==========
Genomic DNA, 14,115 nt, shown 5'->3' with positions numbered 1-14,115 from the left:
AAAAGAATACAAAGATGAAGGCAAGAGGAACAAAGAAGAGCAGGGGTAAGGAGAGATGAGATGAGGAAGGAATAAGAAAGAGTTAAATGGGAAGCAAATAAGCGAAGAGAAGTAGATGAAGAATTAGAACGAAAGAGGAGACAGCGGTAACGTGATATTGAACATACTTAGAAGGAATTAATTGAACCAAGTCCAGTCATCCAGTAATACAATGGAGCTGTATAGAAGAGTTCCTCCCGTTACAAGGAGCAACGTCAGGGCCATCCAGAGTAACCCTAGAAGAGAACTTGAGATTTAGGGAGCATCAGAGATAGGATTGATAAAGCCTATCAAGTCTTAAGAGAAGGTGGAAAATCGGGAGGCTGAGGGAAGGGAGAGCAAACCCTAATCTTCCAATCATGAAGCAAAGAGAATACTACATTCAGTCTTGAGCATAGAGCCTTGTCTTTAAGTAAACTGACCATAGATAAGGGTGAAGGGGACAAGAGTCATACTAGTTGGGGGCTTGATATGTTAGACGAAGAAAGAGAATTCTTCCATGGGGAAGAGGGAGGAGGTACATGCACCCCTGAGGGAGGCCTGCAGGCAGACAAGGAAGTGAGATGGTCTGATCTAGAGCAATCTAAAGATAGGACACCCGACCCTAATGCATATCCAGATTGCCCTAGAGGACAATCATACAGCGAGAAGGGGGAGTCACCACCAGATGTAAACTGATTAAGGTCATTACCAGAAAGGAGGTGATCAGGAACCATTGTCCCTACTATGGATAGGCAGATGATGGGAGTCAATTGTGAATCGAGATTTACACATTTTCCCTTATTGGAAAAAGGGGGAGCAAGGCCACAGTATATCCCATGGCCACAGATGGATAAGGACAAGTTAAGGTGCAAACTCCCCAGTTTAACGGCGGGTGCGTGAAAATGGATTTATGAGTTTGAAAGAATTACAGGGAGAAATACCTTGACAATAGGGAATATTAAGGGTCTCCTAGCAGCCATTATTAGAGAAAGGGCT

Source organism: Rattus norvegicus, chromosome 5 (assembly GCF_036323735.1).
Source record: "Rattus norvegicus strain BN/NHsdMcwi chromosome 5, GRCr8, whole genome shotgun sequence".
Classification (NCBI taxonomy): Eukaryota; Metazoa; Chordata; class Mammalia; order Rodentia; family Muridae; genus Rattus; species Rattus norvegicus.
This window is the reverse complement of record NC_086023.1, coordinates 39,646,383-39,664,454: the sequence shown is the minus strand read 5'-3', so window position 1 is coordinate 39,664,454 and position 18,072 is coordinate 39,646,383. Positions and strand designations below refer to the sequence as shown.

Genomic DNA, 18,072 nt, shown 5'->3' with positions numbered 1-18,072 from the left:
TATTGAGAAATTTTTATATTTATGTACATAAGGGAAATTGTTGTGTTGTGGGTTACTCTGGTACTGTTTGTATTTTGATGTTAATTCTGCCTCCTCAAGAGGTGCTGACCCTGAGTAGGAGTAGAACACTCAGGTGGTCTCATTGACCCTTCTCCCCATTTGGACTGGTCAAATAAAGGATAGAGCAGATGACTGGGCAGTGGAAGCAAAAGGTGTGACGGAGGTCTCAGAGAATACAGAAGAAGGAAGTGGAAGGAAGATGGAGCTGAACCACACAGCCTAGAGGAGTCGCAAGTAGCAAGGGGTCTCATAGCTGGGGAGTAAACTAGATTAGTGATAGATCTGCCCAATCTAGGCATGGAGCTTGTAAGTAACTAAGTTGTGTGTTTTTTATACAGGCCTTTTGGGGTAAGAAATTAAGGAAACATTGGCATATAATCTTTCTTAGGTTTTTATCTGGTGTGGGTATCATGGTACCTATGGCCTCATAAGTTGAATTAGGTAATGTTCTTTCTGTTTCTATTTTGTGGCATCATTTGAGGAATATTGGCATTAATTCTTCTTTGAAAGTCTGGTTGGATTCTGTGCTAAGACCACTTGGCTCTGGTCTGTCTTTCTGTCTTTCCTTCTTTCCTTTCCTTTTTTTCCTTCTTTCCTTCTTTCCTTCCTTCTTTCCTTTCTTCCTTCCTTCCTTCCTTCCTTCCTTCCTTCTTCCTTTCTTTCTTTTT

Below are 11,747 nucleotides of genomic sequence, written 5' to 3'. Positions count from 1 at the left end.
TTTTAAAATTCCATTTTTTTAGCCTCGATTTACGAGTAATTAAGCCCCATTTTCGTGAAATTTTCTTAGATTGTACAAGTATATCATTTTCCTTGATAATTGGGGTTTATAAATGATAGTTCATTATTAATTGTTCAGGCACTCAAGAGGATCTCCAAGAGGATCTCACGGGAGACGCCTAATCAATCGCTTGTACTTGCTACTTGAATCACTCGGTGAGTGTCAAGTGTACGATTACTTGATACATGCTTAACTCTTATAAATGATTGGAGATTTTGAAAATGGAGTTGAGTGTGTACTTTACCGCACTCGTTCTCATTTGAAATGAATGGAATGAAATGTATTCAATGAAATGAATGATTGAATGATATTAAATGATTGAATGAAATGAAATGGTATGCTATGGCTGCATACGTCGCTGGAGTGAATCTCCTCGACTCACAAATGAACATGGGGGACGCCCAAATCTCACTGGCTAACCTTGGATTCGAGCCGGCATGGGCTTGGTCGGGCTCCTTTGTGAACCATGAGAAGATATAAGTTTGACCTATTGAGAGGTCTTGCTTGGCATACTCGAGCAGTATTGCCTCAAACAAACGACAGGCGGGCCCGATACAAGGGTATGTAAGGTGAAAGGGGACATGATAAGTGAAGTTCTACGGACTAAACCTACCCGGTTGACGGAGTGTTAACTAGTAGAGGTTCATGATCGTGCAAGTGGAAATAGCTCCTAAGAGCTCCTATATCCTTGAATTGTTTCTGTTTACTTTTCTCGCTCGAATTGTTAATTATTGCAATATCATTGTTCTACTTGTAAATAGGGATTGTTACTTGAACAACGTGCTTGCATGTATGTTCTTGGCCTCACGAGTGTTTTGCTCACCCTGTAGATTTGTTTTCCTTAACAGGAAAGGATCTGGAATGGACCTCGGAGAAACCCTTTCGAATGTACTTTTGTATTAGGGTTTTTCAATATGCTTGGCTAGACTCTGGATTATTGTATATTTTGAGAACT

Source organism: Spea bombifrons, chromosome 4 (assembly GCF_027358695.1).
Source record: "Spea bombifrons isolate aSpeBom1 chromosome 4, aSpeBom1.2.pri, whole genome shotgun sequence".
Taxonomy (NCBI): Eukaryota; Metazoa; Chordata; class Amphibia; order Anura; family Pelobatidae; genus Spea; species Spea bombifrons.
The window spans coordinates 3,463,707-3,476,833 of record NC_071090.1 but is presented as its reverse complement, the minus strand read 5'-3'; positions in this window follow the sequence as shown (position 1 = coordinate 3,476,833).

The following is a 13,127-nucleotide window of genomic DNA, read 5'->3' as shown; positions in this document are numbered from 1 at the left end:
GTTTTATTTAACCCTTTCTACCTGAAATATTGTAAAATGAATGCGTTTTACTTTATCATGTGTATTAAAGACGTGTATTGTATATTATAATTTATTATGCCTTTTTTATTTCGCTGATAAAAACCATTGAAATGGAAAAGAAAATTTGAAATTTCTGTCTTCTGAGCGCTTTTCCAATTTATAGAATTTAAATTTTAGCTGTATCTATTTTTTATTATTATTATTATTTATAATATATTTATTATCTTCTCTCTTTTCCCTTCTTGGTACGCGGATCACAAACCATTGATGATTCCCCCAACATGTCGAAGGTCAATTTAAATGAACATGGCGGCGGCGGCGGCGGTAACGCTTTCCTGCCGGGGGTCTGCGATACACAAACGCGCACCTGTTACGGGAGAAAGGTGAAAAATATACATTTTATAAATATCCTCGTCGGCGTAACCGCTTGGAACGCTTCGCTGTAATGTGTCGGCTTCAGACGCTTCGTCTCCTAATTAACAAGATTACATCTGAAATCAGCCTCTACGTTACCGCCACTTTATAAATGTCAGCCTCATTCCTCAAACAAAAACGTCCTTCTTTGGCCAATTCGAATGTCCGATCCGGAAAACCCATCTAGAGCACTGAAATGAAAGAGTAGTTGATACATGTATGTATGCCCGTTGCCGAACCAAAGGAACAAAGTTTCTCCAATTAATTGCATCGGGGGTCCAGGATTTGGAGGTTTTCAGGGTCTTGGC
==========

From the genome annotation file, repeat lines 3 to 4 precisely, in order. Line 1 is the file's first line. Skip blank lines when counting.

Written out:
Source organism: Rattus norvegicus, chromosome 5 (assembly GCF_036323735.1).
Source record: "Rattus norvegicus strain BN/NHsdMcwi chromosome 5, GRCr8, whole genome shotgun sequence".